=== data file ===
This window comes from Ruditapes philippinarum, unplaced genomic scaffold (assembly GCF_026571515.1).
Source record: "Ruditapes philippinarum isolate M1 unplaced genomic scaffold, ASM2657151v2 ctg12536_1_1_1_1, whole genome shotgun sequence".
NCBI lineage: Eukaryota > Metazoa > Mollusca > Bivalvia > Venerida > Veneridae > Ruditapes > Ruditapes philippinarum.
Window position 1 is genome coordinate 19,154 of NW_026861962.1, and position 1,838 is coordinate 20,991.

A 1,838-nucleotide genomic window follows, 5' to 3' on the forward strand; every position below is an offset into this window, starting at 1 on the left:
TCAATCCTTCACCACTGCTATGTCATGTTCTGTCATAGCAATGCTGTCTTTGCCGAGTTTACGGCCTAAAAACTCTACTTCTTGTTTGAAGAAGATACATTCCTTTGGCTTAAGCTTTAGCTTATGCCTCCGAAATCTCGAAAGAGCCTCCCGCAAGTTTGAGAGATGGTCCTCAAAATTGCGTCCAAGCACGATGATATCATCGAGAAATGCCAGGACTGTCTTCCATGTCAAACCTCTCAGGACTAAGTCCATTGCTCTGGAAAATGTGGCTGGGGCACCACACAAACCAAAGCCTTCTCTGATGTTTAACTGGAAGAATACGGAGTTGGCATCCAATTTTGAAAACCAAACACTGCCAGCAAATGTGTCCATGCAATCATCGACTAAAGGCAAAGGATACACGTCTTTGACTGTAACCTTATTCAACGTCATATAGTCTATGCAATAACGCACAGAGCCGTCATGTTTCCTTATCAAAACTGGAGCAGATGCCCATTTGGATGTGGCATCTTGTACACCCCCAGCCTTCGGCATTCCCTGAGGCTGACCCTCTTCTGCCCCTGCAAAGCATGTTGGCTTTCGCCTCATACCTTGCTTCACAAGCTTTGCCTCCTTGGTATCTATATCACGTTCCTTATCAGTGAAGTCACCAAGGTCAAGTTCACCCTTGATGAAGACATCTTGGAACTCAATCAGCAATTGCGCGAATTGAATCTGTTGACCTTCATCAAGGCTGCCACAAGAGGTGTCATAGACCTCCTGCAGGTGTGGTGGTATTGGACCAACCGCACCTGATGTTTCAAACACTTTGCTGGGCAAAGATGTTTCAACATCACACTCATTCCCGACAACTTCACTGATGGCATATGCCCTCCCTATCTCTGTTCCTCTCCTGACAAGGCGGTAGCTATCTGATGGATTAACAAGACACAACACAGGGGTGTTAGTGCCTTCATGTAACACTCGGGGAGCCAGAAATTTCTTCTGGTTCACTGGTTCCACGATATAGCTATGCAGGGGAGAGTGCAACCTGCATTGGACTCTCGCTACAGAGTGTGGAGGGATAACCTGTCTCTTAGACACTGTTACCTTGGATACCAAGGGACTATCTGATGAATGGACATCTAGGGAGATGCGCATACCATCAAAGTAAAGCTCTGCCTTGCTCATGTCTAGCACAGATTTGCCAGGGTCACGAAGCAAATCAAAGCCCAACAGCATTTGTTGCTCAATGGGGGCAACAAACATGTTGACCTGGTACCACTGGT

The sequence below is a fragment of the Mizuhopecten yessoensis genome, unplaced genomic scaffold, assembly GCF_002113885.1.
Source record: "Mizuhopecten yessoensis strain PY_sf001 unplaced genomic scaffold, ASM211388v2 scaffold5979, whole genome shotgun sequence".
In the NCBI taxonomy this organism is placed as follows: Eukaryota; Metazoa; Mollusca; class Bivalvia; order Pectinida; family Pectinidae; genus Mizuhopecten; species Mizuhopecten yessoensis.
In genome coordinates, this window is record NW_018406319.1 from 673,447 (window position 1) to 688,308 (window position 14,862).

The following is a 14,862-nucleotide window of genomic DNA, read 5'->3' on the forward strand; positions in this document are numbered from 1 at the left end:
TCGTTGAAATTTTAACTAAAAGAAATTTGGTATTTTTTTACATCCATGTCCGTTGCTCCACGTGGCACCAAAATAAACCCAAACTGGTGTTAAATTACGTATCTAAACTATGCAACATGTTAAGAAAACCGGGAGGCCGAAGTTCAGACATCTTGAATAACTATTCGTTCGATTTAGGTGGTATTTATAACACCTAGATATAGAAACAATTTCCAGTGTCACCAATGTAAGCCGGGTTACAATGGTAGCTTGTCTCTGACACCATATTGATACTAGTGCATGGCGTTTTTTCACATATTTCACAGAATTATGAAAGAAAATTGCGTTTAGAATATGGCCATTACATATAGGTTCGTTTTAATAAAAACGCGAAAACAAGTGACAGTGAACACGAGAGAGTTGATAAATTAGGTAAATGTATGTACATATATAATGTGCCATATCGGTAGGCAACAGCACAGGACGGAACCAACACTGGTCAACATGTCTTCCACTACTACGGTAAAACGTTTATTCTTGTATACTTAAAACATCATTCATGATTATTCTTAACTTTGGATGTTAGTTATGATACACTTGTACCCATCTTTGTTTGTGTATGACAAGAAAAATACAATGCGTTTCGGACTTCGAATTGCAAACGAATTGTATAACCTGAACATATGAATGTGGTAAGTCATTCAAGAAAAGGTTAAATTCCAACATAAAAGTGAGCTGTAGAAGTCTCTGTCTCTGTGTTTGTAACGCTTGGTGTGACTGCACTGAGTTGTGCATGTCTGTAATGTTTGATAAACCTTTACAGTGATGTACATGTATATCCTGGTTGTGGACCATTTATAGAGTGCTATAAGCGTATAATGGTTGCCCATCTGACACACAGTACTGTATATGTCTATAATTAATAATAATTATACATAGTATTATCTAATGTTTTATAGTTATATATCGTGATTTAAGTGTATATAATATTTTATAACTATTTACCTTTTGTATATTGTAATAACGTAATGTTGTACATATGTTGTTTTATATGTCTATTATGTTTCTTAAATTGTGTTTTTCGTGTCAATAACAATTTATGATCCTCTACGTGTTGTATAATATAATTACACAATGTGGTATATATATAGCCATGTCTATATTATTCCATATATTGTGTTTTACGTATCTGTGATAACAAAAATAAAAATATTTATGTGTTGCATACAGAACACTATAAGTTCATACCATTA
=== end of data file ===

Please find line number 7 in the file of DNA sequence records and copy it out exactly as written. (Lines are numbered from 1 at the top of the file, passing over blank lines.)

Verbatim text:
The sequence below is a fragment of the Mizuhopecten yessoensis genome, unplaced genomic scaffold, assembly GCF_002113885.1.